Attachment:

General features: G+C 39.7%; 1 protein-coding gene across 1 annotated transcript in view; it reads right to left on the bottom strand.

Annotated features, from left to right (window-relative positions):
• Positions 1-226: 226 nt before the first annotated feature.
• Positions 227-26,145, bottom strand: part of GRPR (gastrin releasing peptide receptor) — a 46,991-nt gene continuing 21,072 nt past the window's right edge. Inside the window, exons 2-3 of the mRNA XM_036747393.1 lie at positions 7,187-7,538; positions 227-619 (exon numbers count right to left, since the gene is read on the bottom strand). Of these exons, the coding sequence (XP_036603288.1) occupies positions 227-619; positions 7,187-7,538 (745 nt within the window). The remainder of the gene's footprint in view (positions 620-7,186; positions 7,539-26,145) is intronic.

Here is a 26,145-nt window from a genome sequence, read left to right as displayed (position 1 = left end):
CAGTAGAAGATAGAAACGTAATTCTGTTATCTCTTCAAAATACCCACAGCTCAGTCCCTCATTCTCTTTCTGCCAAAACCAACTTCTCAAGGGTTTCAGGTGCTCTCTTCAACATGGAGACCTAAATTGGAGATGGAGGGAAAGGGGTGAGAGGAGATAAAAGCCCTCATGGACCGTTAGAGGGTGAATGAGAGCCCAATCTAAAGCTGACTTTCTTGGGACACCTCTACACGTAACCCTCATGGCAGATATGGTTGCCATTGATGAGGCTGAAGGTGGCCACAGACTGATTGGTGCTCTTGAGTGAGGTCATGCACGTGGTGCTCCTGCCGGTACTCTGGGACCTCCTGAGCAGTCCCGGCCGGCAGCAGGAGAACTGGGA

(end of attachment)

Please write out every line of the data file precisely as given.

General features: G+C 39.7%; 1 protein-coding gene across 1 annotated transcript in view; it reads right to left on the bottom strand.

Annotated features, from left to right (window-relative positions):
• Positions 1-226: 226 nt before the first annotated feature.
• Positions 227-26,145, bottom strand: part of GRPR (gastrin releasing peptide receptor) — a 46,991-nt gene continuing 21,072 nt past the window's right edge. Inside the window, exons 2-3 of the mRNA XM_036747393.1 lie at positions 7,187-7,538; positions 227-619 (exon numbers count right to left, since the gene is read on the bottom strand). Of these exons, the coding sequence (XP_036603288.1) occupies positions 227-619; positions 7,187-7,538 (745 nt within the window). The remainder of the gene's footprint in view (positions 620-7,186; positions 7,539-26,145) is intronic.

Here is a 26,145-nt window from a genome sequence, read left to right as displayed (position 1 = left end):
CAGTAGAAGATAGAAACGTAATTCTGTTATCTCTTCAAAATACCCACAGCTCAGTCCCTCATTCTCTTTCTGCCAAAACCAACTTCTCAAGGGTTTCAGGTGCTCTCTTCAACATGGAGACCTAAATTGGAGATGGAGGGAAAGGGGTGAGAGGAGATAAAAGCCCTCATGGACCGTTAGAGGGTGAATGAGAGCCCAATCTAAAGCTGACTTTCTTGGGACACCTCTACACGTAACCCTCATGGCAGATATGGTTGCCATTGATGAGGCTGAAGGTGGCCACAGACTGATTGGTGCTCTTGAGTGAGGTCATGCACGTGGTGCTCCTGCCGGTACTCTGGGACCTCCTGAGCAGTCCCGGCCGGCAGCAGGAGAACTGGGA